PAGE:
Top of the Rock by Warren Littlefield - Business
Seinfeld, Friends, Frasier, ER, Cheers, Law & Order, Will & Grace...Here is the funny, splashy, irresistible insiders' account of the greatest era in television history -- told by the actors, writers, directors, producers, and the network executives who made it happen...and watched it all fall apart.
Warren Littlefield was the NBC President of Entertainment who oversaw the Peacock Network's rise from also-ran to a division that generated a billion dollars in profits.
In this fast-paced and exceptionally entertaining oral history, Littlefield and NBC luminaries including Jerry Seinfeld, Jason Alexander, Kelsey Grammer, Matt LeBlanc, Lisa Kudrow, Julianna Marguiles, Anthony Edwards, Noah Wylie, Debra Messing, Jack Welch, Jimmy Burrows, Helen Hunt, and Dick Wolf vividly recapture the incredible era of Must See TV.
From 1993 through 1998, NBC exploded every conventional notion of what a broadcast network could accomplish with the greatest prime-time line-up in television history. On Thursday nights, a cavalcade of groundbreaking comedies and dramas streamed into homes, attracting a staggering 75 million viewers and generating more revenue than all other six nights of programming combined. The road to success, however, was a rocky one. How do you turn a show like Seinfeld
, one of the lowest testing pilots of all time, into a hit when the network overlords are constantly warring, or worse, drowning in a bottle of vodka?
Top of the Rock
is an addictively readable account of the risky business decisions, creative passion, and leaps of faith that made Must See TV possible. Chock full of delicious behind-the-scenes anecdotes that run the gamut from hilarious casting and programming ploys to petty jealousies and drug interventions, you're in for a juicy, unputdownable read.
Not rated (0 Ratings)
Where Everybody Knows Your Name
Warren: I arrived at NBC in December 1979, hired by Brandon Tartikoff to work in the comedy department. I was manager of comedy development, the junior member of the department. Brandon was a newly minted vice president of development at the network, which was mired in last place. I was twenty-seven years old, and though I had watched a lot of it, I knew next to nothing about network television. Brandon, my boss, was all of thirty.
In what was just a three-way race for audience (there'd be no Fox Broadcasting until 1987), NBC was jokingly derided as number four. CBS had ten comedies on its schedule, including M*A*S*H, WKRP in Cincinnati, The Jeffersons, Alice, and One Day at a Time. ABC could boast fourteen sitcoms, among them Happy Days, Laverne & Shirley, Barney Miller, Soap, Taxi, and Three's Company. At NBC, we had Diff'rent Strokes and Hello, Larry.
In terms of general viewership, CBS led the way with about sixteen million households. ABC was a close second with fifteen million. NBC lagged well behind at twelve million. For the 1980 season, Little House on the Prairie was our top-rated show at sixteenth. We placed only four shows in the top thirty. There was nowhere to go but up.
Worse still, NBC's head of programming at the time was a man named Paul Klein. He had a background in audience research and had come up with the strategy of LOP, which stood for Least Objectionable Programming (I'm not kidding). The object was to piss off as few viewers as possible. The network product line was largely geared toward big events, so we became the Big Event network.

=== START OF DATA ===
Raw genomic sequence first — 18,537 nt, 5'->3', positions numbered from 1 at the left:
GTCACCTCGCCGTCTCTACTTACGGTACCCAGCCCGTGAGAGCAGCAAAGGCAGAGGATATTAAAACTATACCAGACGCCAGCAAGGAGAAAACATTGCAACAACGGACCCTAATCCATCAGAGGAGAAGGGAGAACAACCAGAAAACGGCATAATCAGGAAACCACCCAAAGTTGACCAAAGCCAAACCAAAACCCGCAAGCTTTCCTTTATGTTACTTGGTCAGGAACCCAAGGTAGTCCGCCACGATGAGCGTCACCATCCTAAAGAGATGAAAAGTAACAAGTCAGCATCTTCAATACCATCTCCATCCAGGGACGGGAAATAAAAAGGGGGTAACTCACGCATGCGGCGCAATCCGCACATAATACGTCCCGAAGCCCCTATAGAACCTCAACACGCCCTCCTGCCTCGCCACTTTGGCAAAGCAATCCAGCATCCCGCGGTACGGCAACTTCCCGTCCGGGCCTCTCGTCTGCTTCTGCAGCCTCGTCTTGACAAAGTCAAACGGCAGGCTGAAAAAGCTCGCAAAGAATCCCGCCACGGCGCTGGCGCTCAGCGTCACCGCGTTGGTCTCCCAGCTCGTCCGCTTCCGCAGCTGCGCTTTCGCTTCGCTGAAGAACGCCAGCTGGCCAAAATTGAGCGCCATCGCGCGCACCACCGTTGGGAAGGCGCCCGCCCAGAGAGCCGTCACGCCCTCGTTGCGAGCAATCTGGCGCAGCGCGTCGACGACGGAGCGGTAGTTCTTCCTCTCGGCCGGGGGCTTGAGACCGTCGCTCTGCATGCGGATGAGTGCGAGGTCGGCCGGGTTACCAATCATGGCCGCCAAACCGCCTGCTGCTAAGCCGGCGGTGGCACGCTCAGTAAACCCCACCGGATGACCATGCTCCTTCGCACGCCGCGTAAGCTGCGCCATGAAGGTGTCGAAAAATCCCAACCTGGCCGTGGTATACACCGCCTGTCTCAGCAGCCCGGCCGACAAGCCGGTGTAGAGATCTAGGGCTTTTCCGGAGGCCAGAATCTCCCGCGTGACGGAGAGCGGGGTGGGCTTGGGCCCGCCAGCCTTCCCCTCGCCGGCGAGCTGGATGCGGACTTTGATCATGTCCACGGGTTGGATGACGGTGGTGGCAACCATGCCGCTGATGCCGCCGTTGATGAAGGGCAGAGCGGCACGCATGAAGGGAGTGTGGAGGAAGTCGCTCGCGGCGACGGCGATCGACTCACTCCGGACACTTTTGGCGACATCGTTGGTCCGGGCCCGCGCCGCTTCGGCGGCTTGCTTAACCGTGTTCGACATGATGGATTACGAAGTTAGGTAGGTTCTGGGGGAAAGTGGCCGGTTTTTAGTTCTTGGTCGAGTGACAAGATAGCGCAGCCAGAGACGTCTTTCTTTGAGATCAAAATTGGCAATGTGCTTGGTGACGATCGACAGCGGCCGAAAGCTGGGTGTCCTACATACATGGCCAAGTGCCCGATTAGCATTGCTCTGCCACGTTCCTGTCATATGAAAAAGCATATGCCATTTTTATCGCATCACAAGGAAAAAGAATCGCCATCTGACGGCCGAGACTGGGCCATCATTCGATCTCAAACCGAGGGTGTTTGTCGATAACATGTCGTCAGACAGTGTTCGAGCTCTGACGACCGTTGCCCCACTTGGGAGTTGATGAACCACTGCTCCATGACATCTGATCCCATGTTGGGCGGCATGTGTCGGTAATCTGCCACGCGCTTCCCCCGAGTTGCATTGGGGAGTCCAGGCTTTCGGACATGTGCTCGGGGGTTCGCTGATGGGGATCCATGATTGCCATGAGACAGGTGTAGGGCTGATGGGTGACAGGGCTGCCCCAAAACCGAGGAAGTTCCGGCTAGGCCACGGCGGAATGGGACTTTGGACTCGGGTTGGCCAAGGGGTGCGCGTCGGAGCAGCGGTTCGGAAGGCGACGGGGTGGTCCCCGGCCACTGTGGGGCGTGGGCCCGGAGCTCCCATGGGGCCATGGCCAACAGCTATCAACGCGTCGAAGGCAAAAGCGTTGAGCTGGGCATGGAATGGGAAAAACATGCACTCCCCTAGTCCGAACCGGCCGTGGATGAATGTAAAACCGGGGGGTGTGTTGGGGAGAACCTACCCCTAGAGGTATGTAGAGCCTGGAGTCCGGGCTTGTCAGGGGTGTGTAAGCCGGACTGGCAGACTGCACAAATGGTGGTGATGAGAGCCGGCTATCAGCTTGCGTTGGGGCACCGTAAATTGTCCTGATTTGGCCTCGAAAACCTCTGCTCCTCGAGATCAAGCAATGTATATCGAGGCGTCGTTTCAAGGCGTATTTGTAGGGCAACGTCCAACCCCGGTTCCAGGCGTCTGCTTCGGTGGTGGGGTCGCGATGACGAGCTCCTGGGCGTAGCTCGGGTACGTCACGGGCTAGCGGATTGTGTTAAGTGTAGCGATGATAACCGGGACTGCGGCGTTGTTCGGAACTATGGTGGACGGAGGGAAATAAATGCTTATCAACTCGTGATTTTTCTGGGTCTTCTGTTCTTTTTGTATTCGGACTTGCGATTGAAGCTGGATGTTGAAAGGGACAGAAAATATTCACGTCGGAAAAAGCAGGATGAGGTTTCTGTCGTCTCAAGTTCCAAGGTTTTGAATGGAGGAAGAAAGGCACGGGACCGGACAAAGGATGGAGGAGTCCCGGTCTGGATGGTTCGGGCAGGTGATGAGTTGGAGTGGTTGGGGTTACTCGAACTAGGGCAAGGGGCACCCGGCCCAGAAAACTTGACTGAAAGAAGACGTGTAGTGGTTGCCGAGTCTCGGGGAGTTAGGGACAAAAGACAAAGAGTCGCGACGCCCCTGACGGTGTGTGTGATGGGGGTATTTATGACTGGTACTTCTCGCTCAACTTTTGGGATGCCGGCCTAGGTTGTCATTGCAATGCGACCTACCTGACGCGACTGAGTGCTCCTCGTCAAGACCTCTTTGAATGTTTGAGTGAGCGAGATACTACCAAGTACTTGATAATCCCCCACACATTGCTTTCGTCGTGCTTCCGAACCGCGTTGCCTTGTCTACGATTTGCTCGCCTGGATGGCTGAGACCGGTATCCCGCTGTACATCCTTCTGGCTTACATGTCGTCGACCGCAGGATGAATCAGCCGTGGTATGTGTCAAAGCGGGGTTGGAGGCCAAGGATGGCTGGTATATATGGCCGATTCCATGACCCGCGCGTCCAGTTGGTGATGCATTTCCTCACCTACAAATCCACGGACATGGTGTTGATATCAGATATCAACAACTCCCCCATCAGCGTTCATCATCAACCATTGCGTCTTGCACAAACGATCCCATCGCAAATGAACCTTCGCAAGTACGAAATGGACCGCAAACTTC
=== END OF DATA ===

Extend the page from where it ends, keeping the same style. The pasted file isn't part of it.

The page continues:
A TV critic once asked Paul Klein, "How do you know when you've got a big event?"
Klein said, "We sit around a table, and people throw out ideas, and somebody says, 'That's a big event,' and that's when we know."
It was an insane form of programming, expensive and not in the least bit habit--forming. NBC had essentially abandoned weekly series as the spine of the network. As a remedy, the legendary Fred Silverman had been brought over from ABC to turn things around. Fred didn't waste a lot of time in making Brandon the new head of the entertainment division. I hoped that would also be good for me.
By then, Fred had already enjoyed remarkable success at the other two networks. A Time magazine cover piece on Silverman had called him "The Man with the Golden Gut." NBC was in desperate need of a programming miracle, so maybe a golden gut would do.
My first encounter with Fred was pretty alarming for me. It took place in a conference room on the second floor at NBC in Burbank. We were meeting to review the current development slate. Fred wasn't very happy. In fact, he was screaming that it was impossible to turn NBC around if deals couldn't be made faster.
Fred shifted in his chair, looked at me, and shrieked, "Why haven't you closed any of those deals yet!?"
I experienced major shrinkage and couldn't get any words out.
Finally my boss jumped in and said, "Fred, this is Warren. He's the new guy in comedy development."
"Oh," Fred said. "Where the fuck is the business affairs guy?"
My only words to the legendary Fred Silverman that day were "Don't know. Not me."
We were so desperate for quality programming that we had to wave a series commitment at Les and Glen Charles and Jimmy Burrows. The trio had never created a show, but they had worked on more than a few iconic programs: The Mary Tyler Moore Show, Phyllis, The Bob Newhart Show, and Taxi. We guaranteed them thirteen episodes on the air just to lure them to pitch us. Nobody wanted to be on NBC. To get Jimmy and the Charles brothers,...
Top of the Rock
By: Warren Littlefield